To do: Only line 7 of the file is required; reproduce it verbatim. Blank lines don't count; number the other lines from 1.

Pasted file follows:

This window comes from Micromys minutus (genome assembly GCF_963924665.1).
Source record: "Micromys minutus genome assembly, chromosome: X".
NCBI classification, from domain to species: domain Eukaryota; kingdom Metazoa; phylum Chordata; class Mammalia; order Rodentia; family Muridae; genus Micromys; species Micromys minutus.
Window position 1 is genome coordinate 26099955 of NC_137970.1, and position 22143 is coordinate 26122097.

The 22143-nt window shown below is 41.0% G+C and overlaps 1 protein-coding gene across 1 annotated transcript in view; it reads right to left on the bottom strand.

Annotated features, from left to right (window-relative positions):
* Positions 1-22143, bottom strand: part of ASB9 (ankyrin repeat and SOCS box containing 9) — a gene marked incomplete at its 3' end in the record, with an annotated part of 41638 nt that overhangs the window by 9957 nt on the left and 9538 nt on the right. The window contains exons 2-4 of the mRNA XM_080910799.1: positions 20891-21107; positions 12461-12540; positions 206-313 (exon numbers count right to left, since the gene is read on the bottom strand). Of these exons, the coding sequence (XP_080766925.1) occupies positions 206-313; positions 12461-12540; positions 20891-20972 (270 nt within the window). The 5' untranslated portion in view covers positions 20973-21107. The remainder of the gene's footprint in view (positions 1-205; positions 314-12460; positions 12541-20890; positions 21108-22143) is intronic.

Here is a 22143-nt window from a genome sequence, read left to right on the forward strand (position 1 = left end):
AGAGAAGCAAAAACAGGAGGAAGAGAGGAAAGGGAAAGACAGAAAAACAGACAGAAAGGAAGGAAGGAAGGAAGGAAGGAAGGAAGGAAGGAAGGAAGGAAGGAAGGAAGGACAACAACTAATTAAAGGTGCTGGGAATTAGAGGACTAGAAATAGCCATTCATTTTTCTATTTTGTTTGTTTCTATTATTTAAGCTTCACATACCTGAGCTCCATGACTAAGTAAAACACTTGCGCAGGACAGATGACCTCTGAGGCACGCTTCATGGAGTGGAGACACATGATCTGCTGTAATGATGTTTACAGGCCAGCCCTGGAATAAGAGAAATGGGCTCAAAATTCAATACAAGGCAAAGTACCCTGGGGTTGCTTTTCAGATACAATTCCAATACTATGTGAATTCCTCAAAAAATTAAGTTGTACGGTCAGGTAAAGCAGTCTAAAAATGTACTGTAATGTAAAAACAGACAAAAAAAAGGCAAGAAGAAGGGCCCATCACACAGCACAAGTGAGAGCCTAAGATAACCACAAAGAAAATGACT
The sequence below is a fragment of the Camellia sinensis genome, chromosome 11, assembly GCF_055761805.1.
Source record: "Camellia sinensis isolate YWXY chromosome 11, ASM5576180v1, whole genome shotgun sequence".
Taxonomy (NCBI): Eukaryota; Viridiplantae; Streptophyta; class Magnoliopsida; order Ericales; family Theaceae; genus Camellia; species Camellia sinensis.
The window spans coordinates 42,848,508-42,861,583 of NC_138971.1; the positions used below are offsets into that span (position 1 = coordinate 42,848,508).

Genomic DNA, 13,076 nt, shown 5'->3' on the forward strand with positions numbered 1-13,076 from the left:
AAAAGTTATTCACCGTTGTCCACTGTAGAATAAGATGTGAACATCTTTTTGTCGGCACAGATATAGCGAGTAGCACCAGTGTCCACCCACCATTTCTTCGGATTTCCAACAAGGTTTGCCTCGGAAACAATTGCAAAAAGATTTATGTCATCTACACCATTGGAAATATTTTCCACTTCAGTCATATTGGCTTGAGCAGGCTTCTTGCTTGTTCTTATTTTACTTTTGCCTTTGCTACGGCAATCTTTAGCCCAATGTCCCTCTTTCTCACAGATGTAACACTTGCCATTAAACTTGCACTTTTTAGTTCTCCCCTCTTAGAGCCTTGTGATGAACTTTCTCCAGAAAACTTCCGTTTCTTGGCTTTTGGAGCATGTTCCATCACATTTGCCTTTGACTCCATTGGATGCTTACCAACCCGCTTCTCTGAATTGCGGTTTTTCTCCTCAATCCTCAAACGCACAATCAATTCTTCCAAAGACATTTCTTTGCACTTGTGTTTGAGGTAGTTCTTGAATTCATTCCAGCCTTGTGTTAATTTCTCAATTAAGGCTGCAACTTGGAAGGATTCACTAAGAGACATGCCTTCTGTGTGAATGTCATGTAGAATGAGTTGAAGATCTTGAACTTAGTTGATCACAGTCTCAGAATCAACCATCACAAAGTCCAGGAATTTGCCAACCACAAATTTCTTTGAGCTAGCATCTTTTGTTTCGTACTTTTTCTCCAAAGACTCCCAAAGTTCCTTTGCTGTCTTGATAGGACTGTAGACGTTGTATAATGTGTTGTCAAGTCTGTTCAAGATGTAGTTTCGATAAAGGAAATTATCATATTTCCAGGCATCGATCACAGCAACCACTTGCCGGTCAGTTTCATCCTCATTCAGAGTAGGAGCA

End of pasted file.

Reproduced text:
* Positions 1-22143, bottom strand: part of ASB9 (ankyrin repeat and SOCS box containing 9) — a gene marked incomplete at its 3' end in the record, with an annotated part of 41638 nt that overhangs the window by 9957 nt on the left and 9538 nt on the right. The window contains exons 2-4 of the mRNA XM_080910799.1: positions 20891-21107; positions 12461-12540; positions 206-313 (exon numbers count right to left, since the gene is read on the bottom strand). Of these exons, the coding sequence (XP_080766925.1) occupies positions 206-313; positions 12461-12540; positions 20891-20972 (270 nt within the window). The 5' untranslated portion in view covers positions 20973-21107. The remainder of the gene's footprint in view (positions 1-205; positions 314-12460; positions 12541-20890; positions 21108-22143) is intronic.